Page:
Shortly after the film's home-entertainment release director George Miller announced that he was re-releasing the film in black & white – his preferred expression of film – and fans frothed at the mouth at the idea. And so it has arrived... the “Black & Chrome” edition, where all colour has been doused and a greater emphasis has been placed on the shadows and light. But does it work? No.
The theatrical cut of FURY ROAD is so vibrant and intense that the colour design makes up a huge part of the film's aesthetic. The story is enhanced by the fantastical assortment of multicolours, all of which bind the larger-than-life action together seamlessly. By extracting the colour Miller has subsequently driven a wedge between the story and the viewer. Having already seen the film as a kaleidoscopic fantasy, its impossible – at least for me – to divorce the theatrical version from ones mind.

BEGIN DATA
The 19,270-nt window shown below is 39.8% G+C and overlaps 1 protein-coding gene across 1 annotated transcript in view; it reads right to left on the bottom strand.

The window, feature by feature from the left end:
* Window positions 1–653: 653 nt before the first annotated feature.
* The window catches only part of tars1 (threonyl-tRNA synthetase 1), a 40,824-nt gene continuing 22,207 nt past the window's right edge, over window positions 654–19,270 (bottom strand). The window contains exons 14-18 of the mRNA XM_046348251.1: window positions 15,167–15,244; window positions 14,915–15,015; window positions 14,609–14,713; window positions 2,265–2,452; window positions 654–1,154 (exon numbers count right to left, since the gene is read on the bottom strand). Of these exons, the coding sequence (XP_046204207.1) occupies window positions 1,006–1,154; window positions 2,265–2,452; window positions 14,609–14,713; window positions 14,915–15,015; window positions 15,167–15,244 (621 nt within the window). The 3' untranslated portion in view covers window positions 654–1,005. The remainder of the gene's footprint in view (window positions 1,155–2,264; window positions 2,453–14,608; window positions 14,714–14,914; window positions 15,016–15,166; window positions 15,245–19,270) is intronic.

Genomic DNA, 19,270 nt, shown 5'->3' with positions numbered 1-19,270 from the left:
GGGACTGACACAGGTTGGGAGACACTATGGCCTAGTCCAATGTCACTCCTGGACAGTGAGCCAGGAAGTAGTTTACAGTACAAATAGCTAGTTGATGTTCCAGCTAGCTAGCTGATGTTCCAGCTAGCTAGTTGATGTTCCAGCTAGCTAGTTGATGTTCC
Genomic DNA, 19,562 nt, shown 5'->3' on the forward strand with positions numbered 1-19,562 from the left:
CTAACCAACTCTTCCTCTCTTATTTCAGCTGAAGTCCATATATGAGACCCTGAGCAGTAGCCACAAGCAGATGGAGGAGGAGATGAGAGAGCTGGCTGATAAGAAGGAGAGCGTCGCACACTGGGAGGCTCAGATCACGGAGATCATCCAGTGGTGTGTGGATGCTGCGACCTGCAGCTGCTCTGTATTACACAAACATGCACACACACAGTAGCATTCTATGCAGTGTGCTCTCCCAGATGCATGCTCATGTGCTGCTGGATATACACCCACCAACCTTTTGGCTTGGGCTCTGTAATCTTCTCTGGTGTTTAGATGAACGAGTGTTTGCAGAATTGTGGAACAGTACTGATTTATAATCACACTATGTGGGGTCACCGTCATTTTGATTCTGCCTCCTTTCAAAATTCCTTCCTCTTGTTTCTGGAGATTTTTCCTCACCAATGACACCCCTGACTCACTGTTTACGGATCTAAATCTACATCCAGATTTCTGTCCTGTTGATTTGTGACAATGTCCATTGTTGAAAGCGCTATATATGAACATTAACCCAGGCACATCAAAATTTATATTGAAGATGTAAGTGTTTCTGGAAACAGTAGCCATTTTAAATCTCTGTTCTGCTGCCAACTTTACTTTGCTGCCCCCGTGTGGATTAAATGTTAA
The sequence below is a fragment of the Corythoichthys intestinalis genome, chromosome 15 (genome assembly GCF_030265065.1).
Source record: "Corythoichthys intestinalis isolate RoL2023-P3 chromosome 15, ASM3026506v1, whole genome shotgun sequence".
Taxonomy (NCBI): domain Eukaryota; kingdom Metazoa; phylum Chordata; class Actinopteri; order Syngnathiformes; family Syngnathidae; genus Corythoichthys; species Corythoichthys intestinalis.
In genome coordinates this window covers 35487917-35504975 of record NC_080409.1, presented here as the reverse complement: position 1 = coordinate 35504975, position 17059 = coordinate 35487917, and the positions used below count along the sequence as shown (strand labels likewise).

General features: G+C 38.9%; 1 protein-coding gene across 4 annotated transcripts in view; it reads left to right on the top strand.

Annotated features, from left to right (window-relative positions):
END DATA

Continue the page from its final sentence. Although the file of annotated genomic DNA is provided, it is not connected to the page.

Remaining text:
Sure, there are moments throughout the film that look amazing in black and white; such as large sweeping wide shots and many of the static character-driven scenes, but where the majority of the film is comprised of high-octane ferocity the lack of colour does little more than irritate, like an itch buried so deep beneath the skin that you can't scratch it. My instinct was to revert to the theatrical cut.
I can appreciate what Miller was trying to do, and his own introduction on the newly released blu-ray offers insight and understanding to his reasons. He has a clear affinity for black and white cinema, and he wanted the film to feel classic and texturally nostalgic. He has treated the new version with a lot of passion, and tweaked the shades to reflect a chrome texture... but lets be honest... a similar effect could have been achieved with a simple adjustment of the viewer's television's settings, rather than forking out MORE money for yet ANOTHER bloody release.
So now I own the black & chrome version of FURY ROAD, but I highly doubt I will watch it again. Mad Max has come too far to regress this way.